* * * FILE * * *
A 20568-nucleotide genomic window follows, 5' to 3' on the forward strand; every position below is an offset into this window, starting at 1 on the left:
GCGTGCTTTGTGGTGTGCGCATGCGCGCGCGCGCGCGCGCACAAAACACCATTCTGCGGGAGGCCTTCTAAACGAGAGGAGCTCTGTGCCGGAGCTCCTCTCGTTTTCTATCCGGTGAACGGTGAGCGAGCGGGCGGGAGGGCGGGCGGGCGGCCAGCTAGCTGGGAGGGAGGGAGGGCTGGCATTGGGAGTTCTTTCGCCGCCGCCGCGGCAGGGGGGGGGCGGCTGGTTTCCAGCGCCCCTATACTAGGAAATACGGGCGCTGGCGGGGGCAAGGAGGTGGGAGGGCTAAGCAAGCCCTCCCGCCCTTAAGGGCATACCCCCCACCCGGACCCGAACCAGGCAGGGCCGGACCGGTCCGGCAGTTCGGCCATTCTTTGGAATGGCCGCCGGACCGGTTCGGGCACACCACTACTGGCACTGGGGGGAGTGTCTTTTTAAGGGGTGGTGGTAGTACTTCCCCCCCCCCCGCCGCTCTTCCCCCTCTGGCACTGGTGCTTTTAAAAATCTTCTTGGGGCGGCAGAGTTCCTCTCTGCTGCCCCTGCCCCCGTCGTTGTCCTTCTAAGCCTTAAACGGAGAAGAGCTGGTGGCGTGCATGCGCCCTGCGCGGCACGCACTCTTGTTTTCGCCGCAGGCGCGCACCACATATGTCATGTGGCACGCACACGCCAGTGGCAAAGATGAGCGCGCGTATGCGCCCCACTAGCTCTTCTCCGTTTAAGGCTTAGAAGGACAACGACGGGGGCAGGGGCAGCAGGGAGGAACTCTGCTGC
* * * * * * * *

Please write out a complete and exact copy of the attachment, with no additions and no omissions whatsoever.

A 20568-nucleotide genomic window follows, 5' to 3' on the forward strand; every position below is an offset into this window, starting at 1 on the left:
GCGTGCTTTGTGGTGTGCGCATGCGCGCGCGCGCGCGCGCACAAAACACCATTCTGCGGGAGGCCTTCTAAACGAGAGGAGCTCTGTGCCGGAGCTCCTCTCGTTTTCTATCCGGTGAACGGTGAGCGAGCGGGCGGGAGGGCGGGCGGGCGGCCAGCTAGCTGGGAGGGAGGGAGGGCTGGCATTGGGAGTTCTTTCGCCGCCGCCGCGGCAGGGGGGGGGCGGCTGGTTTCCAGCGCCCCTATACTAGGAAATACGGGCGCTGGCGGGGGCAAGGAGGTGGGAGGGCTAAGCAAGCCCTCCCGCCCTTAAGGGCATACCCCCCACCCGGACCCGAACCAGGCAGGGCCGGACCGGTCCGGCAGTTCGGCCATTCTTTGGAATGGCCGCCGGACCGGTTCGGGCACACCACTACTGGCACTGGGGGGAGTGTCTTTTTAAGGGGTGGTGGTAGTACTTCCCCCCCCCCCGCCGCTCTTCCCCCTCTGGCACTGGTGCTTTTAAAAATCTTCTTGGGGCGGCAGAGTTCCTCTCTGCTGCCCCTGCCCCCGTCGTTGTCCTTCTAAGCCTTAAACGGAGAAGAGCTGGTGGCGTGCATGCGCCCTGCGCGGCACGCACTCTTGTTTTCGCCGCAGGCGCGCACCACATATGTCATGTGGCACGCACACGCCAGTGGCAAAGATGAGCGCGCGTATGCGCCCCACTAGCTCTTCTCCGTTTAAGGCTTAGAAGGACAACGACGGGGGCAGGGGCAGCAGGGAGGAACTCTGCTGC